We all generate incredible amounts of data each day, but does that put us at risk?
The Internet of Things could pose a huge danger to our privacy and security, according to a leading technology firm.
Even something as seemingly benign as a smart refrigerator has the potential to harm, says a leading expert at chip and software design giant ARM.
“Look at your home,” begins Ian Drew, chief marketing officer at ARM, speaking to TrustedReviews. “My home has about 50 IP devices in it. I bet yours has roughly the same.”
He continues: “When I put a connected fridge in there, do I trust the fridge?”
A Samsung ‘smart’ connected fridge
According to Drew, the data generated by a smart fridge could be capitalised upon by tech-savvy criminals.
“If the fridge door isn’t opened in ten days, does that mean nobody’s home? If your house gets broken into because somebody hasn’t opened the fridge door in ten days, who’s responsible for that? Is it the connected fridge? Is it you?”
Drew, who also heads up ARM’s business development, says such issues will affect a whole range of so-called “smart devices”, including cars.
“You’ll have plenty more electronics in the car. Many more sensors, and far more data coming in,” he explains.
“Hand in hand with all that data are all of those end-points that have to be secure,” Drew tells us. “You can’t have your windscreen washer unsecure anymore. Everything from your windscreen washer through to your braking system requires security.”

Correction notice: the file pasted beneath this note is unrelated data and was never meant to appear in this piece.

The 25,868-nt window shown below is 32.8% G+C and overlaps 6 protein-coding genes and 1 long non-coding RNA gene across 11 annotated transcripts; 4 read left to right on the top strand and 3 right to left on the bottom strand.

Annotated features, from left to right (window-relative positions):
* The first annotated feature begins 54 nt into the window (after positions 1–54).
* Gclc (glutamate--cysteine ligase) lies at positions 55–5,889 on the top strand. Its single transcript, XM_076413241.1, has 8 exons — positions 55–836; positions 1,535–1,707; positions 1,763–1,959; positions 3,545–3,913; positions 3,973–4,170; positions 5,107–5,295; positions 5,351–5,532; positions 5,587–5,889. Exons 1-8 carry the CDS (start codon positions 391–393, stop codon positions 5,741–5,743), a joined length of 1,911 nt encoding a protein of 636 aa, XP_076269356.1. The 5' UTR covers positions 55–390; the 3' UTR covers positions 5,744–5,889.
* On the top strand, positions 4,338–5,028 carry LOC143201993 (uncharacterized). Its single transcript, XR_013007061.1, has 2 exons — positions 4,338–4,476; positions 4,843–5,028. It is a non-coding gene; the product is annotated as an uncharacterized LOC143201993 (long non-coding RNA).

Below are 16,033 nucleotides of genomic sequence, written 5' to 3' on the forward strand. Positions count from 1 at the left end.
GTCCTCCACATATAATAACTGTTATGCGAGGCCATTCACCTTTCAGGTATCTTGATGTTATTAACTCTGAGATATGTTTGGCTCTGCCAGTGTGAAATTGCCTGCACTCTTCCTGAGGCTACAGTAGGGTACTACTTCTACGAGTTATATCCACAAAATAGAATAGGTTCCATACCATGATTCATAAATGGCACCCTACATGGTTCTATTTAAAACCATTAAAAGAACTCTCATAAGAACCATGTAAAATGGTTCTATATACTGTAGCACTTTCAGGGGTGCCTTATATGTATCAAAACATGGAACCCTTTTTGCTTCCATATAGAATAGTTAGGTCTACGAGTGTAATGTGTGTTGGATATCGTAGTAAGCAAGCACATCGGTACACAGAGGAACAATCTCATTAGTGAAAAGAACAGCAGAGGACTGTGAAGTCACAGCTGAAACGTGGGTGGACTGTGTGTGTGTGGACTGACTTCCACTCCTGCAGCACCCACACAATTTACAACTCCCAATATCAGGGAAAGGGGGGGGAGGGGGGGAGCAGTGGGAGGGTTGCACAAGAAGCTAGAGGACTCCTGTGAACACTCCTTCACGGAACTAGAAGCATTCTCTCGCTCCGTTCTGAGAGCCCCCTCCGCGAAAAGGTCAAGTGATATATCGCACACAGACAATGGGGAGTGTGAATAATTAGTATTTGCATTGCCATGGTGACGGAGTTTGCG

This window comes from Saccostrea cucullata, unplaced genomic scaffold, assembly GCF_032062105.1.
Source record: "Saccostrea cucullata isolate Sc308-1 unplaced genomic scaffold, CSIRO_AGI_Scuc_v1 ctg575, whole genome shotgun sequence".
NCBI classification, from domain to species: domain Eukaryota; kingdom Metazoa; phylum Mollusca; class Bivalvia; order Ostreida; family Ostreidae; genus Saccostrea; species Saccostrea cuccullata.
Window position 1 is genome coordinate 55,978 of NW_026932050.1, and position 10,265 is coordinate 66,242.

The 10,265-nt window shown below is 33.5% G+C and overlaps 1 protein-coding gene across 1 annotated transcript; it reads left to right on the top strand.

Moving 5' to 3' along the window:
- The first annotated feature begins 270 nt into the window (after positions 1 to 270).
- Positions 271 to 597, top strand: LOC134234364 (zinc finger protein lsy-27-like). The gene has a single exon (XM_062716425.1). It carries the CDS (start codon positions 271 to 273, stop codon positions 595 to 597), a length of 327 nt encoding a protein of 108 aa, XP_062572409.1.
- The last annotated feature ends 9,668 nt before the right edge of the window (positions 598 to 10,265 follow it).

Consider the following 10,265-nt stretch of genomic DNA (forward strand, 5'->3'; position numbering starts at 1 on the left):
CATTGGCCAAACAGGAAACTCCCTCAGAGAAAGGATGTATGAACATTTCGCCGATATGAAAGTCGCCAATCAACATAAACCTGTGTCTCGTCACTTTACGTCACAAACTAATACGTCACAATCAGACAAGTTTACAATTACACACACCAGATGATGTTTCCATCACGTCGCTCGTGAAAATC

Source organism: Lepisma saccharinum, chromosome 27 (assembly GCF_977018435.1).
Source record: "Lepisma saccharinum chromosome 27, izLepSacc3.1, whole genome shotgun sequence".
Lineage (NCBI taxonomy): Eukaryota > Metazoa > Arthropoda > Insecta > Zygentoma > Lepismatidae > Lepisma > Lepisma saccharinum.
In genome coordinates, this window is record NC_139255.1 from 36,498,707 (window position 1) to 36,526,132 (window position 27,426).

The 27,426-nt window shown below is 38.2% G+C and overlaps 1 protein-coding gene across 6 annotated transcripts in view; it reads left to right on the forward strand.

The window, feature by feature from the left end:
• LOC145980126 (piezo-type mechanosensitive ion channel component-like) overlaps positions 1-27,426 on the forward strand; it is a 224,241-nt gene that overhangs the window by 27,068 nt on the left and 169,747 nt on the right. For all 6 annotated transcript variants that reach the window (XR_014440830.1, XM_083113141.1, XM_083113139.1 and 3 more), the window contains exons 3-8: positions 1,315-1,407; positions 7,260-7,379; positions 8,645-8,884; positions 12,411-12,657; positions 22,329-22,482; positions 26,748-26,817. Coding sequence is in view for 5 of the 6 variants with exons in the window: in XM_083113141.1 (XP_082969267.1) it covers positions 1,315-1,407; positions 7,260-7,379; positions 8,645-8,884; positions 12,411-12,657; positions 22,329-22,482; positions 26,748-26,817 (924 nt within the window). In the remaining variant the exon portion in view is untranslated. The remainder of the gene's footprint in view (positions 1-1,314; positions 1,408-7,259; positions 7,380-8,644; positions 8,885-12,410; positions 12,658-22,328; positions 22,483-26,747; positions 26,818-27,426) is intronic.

Apple CarPlay dashboard technology
Cars of the future will have incredible processing power, and the data produced will be staggering – which could be a risky business for consumers.
But this isn’t only a dilemma for the future. Existing vehicles already rack up significant data about drivers, and it’s tough to determine who’s in control of that information.
“I own a car at the moment that works with a few apps. One of them is to track your car, in case your car gets broken into and is stolen,” says Drew. “My wife has the app too”.
“So I’m in the pub down the road from home, and my wife calls me and asks, ‘where are you?’. I say, ‘I’m just driving home – I’ll be there in a bit’,” he explains. “And my wife responds, ‘no you’re not – you’re in the pub!’.”
Related: Apple Car
According to Drew, this isn’t an automotive problem, but a “whole Internet of Things problem, of which automotive is only one part”.
“Where does the data from your smartwatch go? Nobody ever questions where the data from your phone goes either,” he says.
“One thing is certain: there’s no such thing as 100% secure with anything,” he adds.
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